Prospective project area. Photo submitted
Canadian Natural Resources Ltd. (CNRL) held an Open House at the Heinsburg Community Hall, providing information about their upcoming proposed project to landowners and lake lot owners near Laurier Lake on November 7. “No application has been filed yet. We plan to apply for a primary recovery scheme approval or down-spacing application near Laurier Lake. Currently we are allowed to drill one well per quarter section, and the application would allow us to drill eight wells per quarter section (subsurface: 500 metres below the surface). What that gives us is the ability to locate the bottom-hole targets more effectively to recover the heavy oil resource,” said Steve Lepp, Director of Surface Land and Stakeholder Relations for CNRL. According to Lepp, this is the start of a two to three year process, and they have provided information to all lake lot owners and landowners in the area including a buffer zone. After they apply, CNRL will notify everyone, and they will have a 30-day public notice period for people to address any remaining concerns with the Alberta Energy Regulator. “The turnout has been excellent. We have a lot of existing activity in the area already and we enjoy maintaining those relationships. We are confident that we can work with everyone and look forward to it for sure,” said Lepp. Throughout the day, people had the opportunity to visit stations gathering information about the project including the application process, operations, safety, and environment. Lake lot owner, Heather MacMillan said, “We are absolutely against the proposal for environmental reasons. We were disappointed with the format that the open house was delivered. Though we appreciate CNRL’s professionalism, we would have preferred a question and answer form.” Dean McMullen said that he was concerned for the prospective oil spills, safety, and clean-up. “It’s quite frustrating because it depends on who you talk to. One time we were told they would not drill under the lake, but we are not sure how it will stand up or that slants will not be used,” said McMullen. “I think that the perception of drilling horizontal or slant wells under the lake is a very big concern for people. CNRL is the fourth owner of the mineral rights in the area, and we are looking for them to find spacing between wells and no down-holes near or under the lake. We were told they would use an alternate route for traffic, but would like to see them use the existing pads. We were told eight wells per quarter, but the plan they provided shows a maximum of 16 wells per quarter. The information provided doesn’t take away the anticipation that they will damage the environment, the lake, and the real estate value. As well, there are potential dangers with children, boaters, and traffic in the area. People were very civil at the open house, but it’s not as if they are talking to people who are against the oilfield,” said Steve West who was the Minister of Energy for four years. Overall, there seemed to be a mixed feeling about whether this application would be positive or negative.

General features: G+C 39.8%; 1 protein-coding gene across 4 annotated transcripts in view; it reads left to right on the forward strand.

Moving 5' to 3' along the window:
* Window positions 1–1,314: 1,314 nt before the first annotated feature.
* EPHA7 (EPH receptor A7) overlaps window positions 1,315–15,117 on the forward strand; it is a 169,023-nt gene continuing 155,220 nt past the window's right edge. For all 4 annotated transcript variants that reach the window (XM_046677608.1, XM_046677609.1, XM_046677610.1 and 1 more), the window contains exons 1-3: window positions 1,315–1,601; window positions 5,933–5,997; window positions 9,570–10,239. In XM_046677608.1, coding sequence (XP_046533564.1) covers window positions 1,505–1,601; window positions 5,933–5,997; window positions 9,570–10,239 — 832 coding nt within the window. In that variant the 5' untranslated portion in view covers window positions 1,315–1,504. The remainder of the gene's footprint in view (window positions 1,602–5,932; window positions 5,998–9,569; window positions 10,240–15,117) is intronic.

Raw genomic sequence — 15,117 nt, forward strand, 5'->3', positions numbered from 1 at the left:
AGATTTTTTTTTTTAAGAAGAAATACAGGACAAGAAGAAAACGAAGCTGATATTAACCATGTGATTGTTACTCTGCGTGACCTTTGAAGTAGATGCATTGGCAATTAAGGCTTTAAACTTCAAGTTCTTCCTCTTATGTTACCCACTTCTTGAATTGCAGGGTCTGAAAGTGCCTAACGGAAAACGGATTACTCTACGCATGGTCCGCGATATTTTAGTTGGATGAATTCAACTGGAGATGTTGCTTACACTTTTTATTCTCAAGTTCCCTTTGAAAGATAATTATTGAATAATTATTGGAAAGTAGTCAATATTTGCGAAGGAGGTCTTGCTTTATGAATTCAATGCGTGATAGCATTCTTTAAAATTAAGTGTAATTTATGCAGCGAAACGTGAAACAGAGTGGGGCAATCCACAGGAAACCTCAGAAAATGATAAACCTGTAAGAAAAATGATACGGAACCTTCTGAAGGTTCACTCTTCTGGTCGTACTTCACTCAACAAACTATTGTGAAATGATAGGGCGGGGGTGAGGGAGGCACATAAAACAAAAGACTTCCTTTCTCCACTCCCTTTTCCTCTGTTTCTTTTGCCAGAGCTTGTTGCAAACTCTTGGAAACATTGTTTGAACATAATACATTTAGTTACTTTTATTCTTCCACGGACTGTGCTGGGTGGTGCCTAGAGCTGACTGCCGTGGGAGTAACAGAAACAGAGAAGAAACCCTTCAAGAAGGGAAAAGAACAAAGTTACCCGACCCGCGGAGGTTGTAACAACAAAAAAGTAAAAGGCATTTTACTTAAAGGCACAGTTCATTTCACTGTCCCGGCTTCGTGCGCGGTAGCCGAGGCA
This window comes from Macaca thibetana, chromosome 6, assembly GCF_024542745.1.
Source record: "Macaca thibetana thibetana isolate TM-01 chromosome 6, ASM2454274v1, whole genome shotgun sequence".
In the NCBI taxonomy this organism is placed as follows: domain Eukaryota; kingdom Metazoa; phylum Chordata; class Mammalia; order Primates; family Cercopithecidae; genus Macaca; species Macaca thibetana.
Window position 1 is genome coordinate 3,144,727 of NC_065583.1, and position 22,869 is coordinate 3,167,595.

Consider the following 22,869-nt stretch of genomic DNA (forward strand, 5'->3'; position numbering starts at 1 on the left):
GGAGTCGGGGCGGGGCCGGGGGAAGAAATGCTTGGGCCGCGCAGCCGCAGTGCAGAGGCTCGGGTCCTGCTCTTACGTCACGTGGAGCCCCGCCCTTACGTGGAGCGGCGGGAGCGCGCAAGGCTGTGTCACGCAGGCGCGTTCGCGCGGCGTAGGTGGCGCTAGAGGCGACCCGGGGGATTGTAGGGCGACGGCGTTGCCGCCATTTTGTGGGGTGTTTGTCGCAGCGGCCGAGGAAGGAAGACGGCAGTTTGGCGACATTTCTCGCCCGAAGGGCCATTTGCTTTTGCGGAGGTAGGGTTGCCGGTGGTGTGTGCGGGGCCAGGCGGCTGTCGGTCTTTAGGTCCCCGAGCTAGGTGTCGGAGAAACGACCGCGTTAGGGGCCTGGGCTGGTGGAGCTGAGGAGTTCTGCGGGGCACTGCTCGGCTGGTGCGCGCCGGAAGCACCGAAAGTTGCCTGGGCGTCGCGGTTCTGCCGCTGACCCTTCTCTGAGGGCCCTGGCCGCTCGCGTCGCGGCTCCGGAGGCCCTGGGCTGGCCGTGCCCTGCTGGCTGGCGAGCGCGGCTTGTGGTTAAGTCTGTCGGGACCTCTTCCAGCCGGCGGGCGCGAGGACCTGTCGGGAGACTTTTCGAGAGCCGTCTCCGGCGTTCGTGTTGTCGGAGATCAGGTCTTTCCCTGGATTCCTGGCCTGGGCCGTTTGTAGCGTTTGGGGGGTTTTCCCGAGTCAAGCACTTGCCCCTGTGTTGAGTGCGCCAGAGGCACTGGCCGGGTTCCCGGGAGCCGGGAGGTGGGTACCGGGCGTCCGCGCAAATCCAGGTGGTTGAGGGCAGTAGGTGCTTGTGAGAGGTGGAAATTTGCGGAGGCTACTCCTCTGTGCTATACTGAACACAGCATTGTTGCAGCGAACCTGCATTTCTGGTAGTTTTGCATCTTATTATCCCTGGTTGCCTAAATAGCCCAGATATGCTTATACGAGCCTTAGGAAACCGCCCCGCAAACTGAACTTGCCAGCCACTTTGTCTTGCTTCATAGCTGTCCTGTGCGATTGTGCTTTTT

Andre Campeau, Operations Superintendant for the Bonnyville District. Photo Angela Mouly